(I know what you're thinking -- "Good grief! ANOTHER camp post?" -- but hear me out.)
De la Vida (DLV) is a one-week camp for children who have experienced a significant death, usually of a parent or sibling or caregiver. The whole experience is designed to provide a safe place for children to grieve, no matter where in the process they may be. They are sometimes meeting other children in their situation for the first time. They are sometimes receiving actual therapy for the first time. Sometimes they are just acknowledging the death and speaking freely about it for the first time. And for many of them, it's the first chance they've had to "just be a kid" for a long time. More than anything, that's what they do at camp -- just be kids and have fun.
I volunteered for DLV for 9 summers, but I can still remember in those opening moments as kids started to gather in my cabin group that I panicked and thought, "I don't know anything about grief. How can I possibly help?" I had two parents. I had two brothers, including one who had literally escaped death just 10 years prior. I'd suffered the loss of a couple of friends, but I didn't feel close enough to them personally to have "the right" to grieve them deeply. I felt incapable and afraid.
With most things in life, however, I don't believe it was a coincidence that I was there; I was meant to be. In my time at El Tesoro de la Vida, I've learned a great deal about grief, mostly from the children in the throes of it. And since then I've had to grieve on far too many occasions -- the deaths of students, friends, extended family, even a former DLV camper.
What I learned most in my time there, though, was that sometimes grief has nothing to do with death at all or at least not literal death. I've grieved for broken friendships and relationships and family. Broken trust. I've grieved for my school and my students. I've found myself grieving things that happened to me 3 decades ago, and I've grieved for the time they cost me. I've been grieving for the last 5 years the ravages of my dad's Parkinson's disorder, and I felt guilty grieving for a parent I still have. It took a long time to understand that I was grieving for the father I knew -- the hero I knew -- and learning to accept this new man, this changed man, in front of me. I grieved when he went into a nursing home; I grieve each time I have to take him back after a holiday or a short visit away from it.
Grief is presented in stages, but that seems such an inaccurate way to arrange it. Grief is fluid, and it swirls around us in so many different patterns that it's sometimes difficult to recognize. Sometimes it buoys you. Sometimes it tries to drown you. And it never really goes away. That's the hard part. It never really goes away. Just when I think it's gone for good, it sneaks up on me. A song, a smell, a photo, a memory. A plug is pulled, and down I go, circling the drain.
I'm not very good at taking care of myself, and I'm downright terrible at asking for help (although I am a caretaker and do-gooder at my very core). So sometimes help has to find me, and sometimes it finds me in the unlikeliest of places.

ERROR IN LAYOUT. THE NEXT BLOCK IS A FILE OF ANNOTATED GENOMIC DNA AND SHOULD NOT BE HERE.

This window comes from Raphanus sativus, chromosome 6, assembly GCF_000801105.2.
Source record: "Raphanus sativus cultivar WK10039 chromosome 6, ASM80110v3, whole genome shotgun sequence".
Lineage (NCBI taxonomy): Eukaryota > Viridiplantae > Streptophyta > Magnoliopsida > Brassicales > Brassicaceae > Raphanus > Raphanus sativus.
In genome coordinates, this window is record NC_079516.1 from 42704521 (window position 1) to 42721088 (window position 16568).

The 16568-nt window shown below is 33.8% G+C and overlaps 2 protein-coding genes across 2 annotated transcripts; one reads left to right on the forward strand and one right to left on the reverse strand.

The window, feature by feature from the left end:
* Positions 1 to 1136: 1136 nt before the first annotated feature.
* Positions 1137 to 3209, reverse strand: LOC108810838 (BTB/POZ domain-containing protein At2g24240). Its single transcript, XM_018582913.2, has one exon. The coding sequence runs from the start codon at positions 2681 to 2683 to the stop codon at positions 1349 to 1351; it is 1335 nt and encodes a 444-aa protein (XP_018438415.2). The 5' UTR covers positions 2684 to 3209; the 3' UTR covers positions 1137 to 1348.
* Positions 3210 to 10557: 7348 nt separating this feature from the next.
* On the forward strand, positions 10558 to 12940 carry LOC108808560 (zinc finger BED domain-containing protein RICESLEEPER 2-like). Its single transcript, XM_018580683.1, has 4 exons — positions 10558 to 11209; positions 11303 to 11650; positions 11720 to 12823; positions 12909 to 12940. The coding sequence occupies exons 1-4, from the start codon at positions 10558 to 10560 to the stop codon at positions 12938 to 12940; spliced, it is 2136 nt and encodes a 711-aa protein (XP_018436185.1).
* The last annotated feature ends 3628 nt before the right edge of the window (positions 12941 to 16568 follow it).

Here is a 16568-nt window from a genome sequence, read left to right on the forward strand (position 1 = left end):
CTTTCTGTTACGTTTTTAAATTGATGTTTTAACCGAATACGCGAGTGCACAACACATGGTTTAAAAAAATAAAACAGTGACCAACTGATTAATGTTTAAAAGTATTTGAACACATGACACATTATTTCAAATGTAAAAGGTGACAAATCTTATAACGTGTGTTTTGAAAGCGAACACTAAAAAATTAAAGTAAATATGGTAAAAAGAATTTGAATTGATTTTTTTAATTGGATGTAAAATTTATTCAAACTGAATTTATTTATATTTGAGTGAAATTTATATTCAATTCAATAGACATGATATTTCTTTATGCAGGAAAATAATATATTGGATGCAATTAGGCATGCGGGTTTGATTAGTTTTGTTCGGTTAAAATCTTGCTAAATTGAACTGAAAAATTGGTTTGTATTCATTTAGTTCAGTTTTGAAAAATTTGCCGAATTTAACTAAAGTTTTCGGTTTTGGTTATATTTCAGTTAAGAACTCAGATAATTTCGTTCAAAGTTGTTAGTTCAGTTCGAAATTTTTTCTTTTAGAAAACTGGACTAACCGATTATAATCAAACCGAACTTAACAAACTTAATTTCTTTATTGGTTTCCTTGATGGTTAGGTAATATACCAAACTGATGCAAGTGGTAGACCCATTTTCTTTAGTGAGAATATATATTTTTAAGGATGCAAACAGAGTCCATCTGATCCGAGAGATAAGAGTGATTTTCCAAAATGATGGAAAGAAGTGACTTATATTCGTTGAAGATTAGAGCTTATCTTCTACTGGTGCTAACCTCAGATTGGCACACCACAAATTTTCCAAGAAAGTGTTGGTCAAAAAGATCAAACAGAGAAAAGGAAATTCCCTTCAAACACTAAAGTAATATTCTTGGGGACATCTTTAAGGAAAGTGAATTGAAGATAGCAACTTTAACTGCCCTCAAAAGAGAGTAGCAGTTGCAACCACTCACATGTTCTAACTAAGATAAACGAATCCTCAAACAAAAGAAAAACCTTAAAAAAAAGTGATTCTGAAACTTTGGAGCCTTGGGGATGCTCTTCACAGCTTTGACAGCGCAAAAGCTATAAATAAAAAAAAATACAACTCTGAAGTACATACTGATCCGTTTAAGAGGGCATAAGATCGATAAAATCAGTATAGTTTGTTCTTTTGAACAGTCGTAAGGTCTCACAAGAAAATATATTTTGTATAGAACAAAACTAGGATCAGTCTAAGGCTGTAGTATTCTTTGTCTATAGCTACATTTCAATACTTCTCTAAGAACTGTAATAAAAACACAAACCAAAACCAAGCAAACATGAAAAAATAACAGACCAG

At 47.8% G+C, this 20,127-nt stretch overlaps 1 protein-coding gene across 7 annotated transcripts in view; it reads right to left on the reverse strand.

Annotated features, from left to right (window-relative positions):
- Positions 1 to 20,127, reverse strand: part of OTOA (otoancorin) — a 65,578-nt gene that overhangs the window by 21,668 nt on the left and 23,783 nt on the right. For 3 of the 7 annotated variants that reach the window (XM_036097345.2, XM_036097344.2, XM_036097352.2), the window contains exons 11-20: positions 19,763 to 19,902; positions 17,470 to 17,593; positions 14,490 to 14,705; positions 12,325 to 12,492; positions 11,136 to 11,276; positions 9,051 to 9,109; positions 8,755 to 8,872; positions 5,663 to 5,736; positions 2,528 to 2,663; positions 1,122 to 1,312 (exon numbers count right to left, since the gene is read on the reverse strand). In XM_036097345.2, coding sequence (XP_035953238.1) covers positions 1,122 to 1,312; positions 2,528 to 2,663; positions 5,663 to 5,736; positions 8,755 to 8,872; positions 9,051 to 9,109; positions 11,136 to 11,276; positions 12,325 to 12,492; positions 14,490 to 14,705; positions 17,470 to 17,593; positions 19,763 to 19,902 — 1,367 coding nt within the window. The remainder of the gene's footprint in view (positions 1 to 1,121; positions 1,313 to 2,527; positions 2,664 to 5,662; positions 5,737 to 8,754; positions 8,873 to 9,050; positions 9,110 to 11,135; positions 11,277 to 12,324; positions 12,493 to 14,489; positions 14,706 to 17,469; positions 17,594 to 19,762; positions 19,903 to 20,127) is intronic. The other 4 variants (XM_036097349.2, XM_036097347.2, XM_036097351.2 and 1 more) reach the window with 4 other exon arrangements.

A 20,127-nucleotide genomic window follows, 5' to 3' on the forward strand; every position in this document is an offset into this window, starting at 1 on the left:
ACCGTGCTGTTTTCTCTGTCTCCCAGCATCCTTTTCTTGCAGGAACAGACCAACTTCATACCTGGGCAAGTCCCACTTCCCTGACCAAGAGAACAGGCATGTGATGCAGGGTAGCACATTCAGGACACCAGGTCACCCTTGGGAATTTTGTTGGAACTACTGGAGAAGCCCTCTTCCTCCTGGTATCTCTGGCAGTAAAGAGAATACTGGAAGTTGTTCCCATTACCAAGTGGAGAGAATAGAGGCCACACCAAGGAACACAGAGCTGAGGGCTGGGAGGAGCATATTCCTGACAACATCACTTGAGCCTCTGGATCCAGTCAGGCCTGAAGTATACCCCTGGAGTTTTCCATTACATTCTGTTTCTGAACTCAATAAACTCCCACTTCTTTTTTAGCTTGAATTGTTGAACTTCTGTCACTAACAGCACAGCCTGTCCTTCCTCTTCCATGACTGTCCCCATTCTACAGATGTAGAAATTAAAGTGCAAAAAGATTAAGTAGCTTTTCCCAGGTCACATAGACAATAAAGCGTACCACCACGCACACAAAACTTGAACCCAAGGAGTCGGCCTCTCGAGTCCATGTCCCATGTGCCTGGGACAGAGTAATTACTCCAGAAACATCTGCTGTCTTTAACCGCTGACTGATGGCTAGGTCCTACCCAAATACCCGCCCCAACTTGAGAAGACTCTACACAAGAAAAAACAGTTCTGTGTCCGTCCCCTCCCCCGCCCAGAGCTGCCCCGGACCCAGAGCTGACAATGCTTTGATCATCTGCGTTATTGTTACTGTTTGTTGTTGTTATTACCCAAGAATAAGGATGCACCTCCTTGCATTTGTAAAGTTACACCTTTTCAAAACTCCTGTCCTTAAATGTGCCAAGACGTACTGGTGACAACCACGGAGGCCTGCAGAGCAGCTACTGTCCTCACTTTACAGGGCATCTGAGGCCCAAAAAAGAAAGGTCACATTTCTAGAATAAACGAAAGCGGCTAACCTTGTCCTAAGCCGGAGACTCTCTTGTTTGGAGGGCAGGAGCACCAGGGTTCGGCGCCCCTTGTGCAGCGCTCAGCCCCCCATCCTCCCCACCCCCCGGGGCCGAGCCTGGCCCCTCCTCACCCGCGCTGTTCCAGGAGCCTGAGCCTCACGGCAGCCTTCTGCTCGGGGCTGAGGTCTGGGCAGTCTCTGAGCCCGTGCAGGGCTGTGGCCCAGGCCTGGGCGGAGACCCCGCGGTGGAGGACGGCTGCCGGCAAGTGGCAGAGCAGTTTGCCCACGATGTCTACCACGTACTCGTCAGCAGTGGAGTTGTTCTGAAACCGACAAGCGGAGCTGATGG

A few months ago, one of my 140 character peeps, Hayes, tweeted an article about his brother-in-law. I happened to click on the link, and I was moved by his family's story. After a couple of message exchanges, he sent me to this blog, "The Real Full House", which chronicles his family's life without their mother and wife and sister. I can remember reading several posts and promising myself that I'd go back to it and read their story from the start. Of course, like so many promises to myself, I didn't.
And then, a couple of weeks ago, this post came across my Twitter feed at just the moment I found myself in the beginnings of a big spiral. I did go back that time, for three straight nights, and I read about their family from the beginning. I was inspired by their strength and their honesty and their laughter and their tears. That post and blog didn't save me, but it certainly picked me up, reminded me of what I still have, and forced me to make a plan. Part of that plan was to say thank you and let others know about this wonderful family. Of course, like so many plans for myself, I wasn't very quick about it.
Then last week, he posted this song. And I thought "Dang. I need to write that post." But I didn't.
And then this morning, I woke up to hear his brother-in-law, Bruce, being interviewed on one of my favorite podcasts. And I thought, "Dang. I need to write that post." And so I am. The third time's a charm, I suppose.
The older I get, the more I am convinced that there are no coincidences, and we are led to moments or people that we need just when we most need them -- even if they don't know us. Sometimes the blessings are plentiful, and sometimes they're no more than a hundred and forty spaces.
So thank you, Ham family and Hayes. Keep on keepin' on. You never know who's watching.
If you'd like to check out the blog for yourself, please do at http://therealfullhouse.wordpress.com/ .
You can also follow them on Twitter (@realfullhouse). Bruce is also currently publishing a book about his experiences. It's titled, "Laughter, Tears, and Braids", and it should be available soon on Amazon.
If you'd like to hear more about the podcast I mentioned, please visit them at http://www.twodadsonemic.com/ or follow them on Twitter (@TwoDadsOneMic). Especially if you're a dad. They're really pretty funny dads.
If you'd like more information on Camp El Tesoro de la Vida, please see the video below. There are beautiful friends connected to this place (some within the video, but most are not) who are still some of my biggest cheerleaders today. I know, for a fact, that they are no coincidence. I love you, guys.
If you'd like to find out about how to register a child or make a donation to DLV, please contact them here.